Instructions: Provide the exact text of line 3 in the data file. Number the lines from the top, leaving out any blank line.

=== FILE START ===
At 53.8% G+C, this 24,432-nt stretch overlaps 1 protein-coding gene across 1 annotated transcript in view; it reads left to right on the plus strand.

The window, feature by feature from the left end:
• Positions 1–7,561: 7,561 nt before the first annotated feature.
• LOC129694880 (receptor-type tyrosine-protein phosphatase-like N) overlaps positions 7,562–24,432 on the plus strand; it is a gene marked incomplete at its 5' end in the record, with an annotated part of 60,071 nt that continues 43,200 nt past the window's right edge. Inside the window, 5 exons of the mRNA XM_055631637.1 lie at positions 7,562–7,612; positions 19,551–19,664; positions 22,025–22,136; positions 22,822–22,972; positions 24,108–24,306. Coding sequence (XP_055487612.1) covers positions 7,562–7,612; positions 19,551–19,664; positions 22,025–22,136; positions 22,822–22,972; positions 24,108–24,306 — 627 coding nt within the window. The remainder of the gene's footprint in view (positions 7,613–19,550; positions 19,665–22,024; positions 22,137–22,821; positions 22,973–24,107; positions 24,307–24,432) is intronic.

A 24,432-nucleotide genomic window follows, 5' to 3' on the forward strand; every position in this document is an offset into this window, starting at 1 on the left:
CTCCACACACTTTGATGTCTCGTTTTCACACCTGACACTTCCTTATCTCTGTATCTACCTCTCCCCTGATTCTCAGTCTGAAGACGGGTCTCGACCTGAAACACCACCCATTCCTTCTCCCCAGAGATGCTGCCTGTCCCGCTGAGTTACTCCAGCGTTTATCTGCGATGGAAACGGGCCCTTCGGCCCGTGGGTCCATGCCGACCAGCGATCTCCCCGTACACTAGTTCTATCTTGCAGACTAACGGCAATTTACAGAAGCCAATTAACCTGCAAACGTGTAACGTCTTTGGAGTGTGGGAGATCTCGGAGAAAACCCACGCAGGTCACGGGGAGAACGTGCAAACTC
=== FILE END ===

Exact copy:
• Positions 1–7,561: 7,561 nt before the first annotated feature.